Although all these technologies currently have suboptimal success rates, they might yield good security if you combine them.

1 year,2 days

Physicists Discover 13 New Solutions To Three-Body Problem

jouassou Re:having said that (127 comments)

Depends on what you mean with completely wrong. There is a class of numerical algorithms called Symplectic Integrators, which make sure that energy is conserved. You can also choose algorithms with an adaptive stepsize, which means that the simulation should converge to within a given error tolerance. (The simulation can still suffer from e.g. accumulated floating point errors, though.)

The classic example of a simulation gone completely wrong, is the Flying ice cube problem...

about a year ago

Ask Slashdot: Is the Bar Being Lowered At Universities?

jouassou Re:Wrong site (605 comments)

Slashdot readership is an older crowd; they are not college students.

That statement is not entirely true. I'm a 22-year old university student, and I've been reading Slashdot since I was 13. I also know other students that have read Slashdot for many years, so I'm not alone.

about a year ago

71 Percent of U.S. See Humans On Mars By 2033

jouassou Re:Always take backup (266 comments)

After each of those events, Earth was still more hospitable to life than any other known planet.

Life will probably survive, but I doubt that it will be human life. For instance, what survived the event 65 million years ago was not the dinosaurs that at the time dominated the Earth, but small creatures like cockroaches and rodents.

We might have the technology to travel to Mars (barely), but we have no precedent for creating a sustainable environment for supporting life.

At present, no. But if we don't try, we will never know if it's possible.

Given the choice between staying on Earth and riding out a cataclysmic event or trying to survive on another planet without outside supplies, the rational choice is to stay put.

There are more than enough people that want to stay on Earth, but projects like Mars One have already gotten over 1000 volunteers for a one-way mission to Mars. I think the rational thing is to do both.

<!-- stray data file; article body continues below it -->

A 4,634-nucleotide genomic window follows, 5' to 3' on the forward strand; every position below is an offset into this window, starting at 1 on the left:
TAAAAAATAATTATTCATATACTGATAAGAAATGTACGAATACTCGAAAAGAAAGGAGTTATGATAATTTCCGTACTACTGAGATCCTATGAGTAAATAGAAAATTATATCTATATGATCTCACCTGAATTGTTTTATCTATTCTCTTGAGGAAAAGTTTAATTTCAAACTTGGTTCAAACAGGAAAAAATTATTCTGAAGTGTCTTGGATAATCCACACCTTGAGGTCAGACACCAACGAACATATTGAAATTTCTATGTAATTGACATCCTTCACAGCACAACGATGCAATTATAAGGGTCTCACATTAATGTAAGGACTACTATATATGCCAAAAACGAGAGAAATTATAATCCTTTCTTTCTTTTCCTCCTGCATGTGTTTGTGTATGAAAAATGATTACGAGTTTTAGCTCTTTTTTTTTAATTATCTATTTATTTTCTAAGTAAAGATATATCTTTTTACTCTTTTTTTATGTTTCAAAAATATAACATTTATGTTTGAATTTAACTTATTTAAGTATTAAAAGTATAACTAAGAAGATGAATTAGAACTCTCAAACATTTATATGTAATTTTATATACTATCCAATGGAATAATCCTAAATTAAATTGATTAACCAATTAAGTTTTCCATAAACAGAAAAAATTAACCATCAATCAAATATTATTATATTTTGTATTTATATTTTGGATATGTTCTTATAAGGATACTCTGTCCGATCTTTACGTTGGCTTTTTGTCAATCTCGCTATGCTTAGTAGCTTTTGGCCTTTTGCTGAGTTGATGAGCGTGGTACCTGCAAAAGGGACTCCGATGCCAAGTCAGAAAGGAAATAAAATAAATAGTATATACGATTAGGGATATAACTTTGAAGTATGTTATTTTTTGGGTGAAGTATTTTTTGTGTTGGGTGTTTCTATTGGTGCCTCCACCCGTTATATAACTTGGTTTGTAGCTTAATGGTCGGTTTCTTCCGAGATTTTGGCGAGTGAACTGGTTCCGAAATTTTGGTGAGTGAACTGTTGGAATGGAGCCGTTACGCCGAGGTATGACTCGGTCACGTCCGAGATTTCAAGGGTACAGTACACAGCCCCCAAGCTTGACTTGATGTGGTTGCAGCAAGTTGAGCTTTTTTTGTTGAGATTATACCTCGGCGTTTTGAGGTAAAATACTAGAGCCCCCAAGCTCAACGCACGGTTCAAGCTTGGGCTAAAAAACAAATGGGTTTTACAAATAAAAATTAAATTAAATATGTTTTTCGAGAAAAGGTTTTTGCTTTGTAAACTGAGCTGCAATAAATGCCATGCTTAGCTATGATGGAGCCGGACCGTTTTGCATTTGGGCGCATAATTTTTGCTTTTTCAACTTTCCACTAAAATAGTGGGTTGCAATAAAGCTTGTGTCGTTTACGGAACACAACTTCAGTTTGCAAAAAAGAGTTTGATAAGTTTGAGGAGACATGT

about a year ago

71 Percent of U.S. See Humans On Mars By 2033

jouassou Re:Always take backup (266 comments)

If that happens [a supernova goes off] the people on mars will have even less of a chance than everyone on earth because of the thin atmosphere.

That's true... To be safe from gamma ray bursts or nearby supernovas, we'll need to colonize other stellar systems. But the first step towards leaving our solar system, will be to leave our planet. And there are still lots of calamities that could affect Earth, but not Mars; supervolcanoes, pandemics, wars, asteroid impacts, etc.

How will a colony that depends on earth for survival be any sort of backup?

I agree, a backup should not depend on Earth for survival. That's why our long-term goal should be to create a self-sufficient colony with local mines, power plants, factories (the new 3D printers seem promising), greenhouses, etc. The colonial population needs to exceed around 200 residents to prevent long-term inbreeding; but if Mars One succeeds, we can reach that limit in about 100 years.

You talk about terraforming but that will literally take thousands of years if it can be made to work at all.

Are you sure about that? There are already polyextremophile bacteria and microorganisms on Earth that can withstand cold, drought, low pressure and radiation; see this and this for examples. Wouldn't it be possible to gene-manipulate these to perform photosynthesis, and breed them in laboratories to survive in a martian climate? In that case, we can ship them off to Mars, and let evolution do the rest. Sure, it'll take a while, but it's a good start.